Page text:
The FOMC has continued to be very accommodative to U.S. Equity investors in its attempts to spur economic activity. Coupled with slow but steady economic growth and a good jobs report, investors are as fearless as ever. This has been evidenced by rising prices into historically high valuations while the VIX (fear index) once again plummeting to low levels.
While the risk of an economic recession appears unlikely in the short-term and the break-out to new highs is technically strong, I continue to maintain a significant amount of cash. As a long-term value investor, high valuations continue to leave me in the rare situation of having difficulty finding new value buys. This won’t change until valuations come back to earnings or earnings start to accelerate.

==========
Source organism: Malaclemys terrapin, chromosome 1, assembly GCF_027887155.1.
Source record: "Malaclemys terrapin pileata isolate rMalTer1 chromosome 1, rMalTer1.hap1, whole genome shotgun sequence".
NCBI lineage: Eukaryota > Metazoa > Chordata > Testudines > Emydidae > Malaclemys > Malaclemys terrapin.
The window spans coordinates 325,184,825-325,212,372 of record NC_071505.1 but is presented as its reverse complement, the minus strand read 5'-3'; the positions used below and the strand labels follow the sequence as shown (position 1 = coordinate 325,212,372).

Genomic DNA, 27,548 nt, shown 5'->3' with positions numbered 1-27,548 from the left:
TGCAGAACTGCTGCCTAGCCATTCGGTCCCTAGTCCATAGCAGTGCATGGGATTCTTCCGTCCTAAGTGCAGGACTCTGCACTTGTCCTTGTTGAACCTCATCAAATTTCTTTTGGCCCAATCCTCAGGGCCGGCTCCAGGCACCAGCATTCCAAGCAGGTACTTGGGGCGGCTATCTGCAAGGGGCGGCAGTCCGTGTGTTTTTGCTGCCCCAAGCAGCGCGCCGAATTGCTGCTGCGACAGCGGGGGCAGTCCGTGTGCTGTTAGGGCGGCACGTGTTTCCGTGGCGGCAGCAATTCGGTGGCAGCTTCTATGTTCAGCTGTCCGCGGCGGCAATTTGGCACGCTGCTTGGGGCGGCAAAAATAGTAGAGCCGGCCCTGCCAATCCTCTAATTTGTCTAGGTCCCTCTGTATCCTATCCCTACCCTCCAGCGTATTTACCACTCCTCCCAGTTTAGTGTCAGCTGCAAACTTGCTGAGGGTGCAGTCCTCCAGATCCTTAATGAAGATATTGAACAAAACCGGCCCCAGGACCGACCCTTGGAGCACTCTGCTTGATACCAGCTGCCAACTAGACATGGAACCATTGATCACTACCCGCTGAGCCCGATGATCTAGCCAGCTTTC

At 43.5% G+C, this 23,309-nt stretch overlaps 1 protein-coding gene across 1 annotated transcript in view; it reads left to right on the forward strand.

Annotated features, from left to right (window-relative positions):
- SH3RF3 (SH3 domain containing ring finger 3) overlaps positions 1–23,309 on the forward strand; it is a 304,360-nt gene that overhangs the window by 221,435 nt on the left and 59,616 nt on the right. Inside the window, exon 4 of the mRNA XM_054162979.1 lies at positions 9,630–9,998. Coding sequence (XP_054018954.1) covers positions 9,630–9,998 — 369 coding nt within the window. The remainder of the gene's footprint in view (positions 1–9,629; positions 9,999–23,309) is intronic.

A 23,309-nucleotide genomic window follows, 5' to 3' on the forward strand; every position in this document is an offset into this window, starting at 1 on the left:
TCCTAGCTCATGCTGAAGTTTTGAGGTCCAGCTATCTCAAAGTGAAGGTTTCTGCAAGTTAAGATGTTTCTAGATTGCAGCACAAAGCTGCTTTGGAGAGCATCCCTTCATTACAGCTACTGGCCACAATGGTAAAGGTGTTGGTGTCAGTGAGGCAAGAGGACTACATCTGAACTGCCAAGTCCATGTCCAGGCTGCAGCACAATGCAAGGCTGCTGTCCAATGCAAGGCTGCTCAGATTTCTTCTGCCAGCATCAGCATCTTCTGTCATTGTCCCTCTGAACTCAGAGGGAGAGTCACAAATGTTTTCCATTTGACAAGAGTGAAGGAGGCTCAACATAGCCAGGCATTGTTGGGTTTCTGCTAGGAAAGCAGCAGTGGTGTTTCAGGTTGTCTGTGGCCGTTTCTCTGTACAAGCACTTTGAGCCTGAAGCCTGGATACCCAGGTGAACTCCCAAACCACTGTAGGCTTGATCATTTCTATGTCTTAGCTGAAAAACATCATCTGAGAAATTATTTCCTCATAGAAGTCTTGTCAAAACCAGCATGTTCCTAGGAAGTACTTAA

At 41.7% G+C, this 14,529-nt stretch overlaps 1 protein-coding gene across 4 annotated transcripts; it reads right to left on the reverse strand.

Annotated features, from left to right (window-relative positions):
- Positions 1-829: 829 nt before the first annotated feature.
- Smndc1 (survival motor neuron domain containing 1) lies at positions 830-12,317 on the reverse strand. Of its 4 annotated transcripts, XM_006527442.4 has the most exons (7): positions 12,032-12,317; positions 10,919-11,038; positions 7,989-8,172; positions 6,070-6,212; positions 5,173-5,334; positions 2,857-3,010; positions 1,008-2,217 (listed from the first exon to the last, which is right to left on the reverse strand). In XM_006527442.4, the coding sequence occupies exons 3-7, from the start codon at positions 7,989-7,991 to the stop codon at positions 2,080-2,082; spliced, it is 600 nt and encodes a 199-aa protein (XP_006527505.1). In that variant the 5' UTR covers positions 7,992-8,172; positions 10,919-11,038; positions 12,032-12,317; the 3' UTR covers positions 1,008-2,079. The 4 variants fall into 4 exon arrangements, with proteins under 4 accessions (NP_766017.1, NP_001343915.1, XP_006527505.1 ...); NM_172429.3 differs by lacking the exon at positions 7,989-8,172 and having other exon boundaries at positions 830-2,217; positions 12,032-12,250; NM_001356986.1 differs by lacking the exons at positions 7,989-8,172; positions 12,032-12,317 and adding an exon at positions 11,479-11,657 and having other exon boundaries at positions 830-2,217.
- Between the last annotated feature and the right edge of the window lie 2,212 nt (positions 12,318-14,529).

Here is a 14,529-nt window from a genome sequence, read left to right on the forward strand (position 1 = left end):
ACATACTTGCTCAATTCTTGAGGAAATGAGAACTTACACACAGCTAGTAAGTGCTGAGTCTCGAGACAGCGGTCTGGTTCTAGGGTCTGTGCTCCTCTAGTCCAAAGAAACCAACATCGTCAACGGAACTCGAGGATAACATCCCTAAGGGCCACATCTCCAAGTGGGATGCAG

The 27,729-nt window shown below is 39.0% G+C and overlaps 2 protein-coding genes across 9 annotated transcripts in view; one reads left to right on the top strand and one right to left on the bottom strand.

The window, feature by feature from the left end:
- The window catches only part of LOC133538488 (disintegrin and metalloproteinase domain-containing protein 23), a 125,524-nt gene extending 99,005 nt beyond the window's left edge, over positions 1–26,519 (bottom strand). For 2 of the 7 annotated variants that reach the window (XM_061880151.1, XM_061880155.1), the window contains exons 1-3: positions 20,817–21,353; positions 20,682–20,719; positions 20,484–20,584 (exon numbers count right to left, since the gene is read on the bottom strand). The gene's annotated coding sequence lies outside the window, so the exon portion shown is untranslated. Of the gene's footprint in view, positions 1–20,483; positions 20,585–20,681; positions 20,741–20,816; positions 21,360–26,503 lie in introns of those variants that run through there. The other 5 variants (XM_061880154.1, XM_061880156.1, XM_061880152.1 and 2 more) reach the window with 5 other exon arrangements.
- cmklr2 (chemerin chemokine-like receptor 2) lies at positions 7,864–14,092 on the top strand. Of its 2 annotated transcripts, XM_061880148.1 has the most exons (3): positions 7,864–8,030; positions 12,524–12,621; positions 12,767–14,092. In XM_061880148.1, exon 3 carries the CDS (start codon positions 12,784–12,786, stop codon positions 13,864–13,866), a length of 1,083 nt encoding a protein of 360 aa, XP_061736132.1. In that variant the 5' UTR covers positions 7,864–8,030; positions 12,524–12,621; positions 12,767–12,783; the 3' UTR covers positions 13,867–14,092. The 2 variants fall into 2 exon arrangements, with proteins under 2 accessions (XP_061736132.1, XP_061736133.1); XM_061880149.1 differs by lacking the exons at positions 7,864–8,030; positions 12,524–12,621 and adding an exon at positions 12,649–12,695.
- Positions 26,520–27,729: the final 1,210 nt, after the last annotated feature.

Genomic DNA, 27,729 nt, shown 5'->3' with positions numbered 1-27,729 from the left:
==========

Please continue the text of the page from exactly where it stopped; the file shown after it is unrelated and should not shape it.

The S&P 500 P/E sits near 25 (average 16) using standard accounting principles with forward earnings above 19. This puts current P/E valuations in the top tenth percentile on an historical basis. The P/E ratios of “safe” dividend stocks are even higher. Utilities are valued at over 30 times earnings and the S&P Consumer Staples Index over 35. This may be acceptable if revenues were accelerating but we have yet to surpass the Q4 2013 earnings high of 105.96 per share. Additionally corporate debt has grown by 56% over the last five years led by Technology Companies at 187% and Health Care at 175%.
The revered Jeffrey Gundlach, who runs the $100 billion DoubleLine fund candidly pointed out the following:
“The stock markets should be down massively but investors seem to have been hypnotized that nothing can go wrong.”
If there is another short-term correction such as there was in the beginning of the year that could be another great buying opportunity. Until then I continue to exercise patience as I have in similar markets in the past. It’s not exciting, but it is profitable long-term.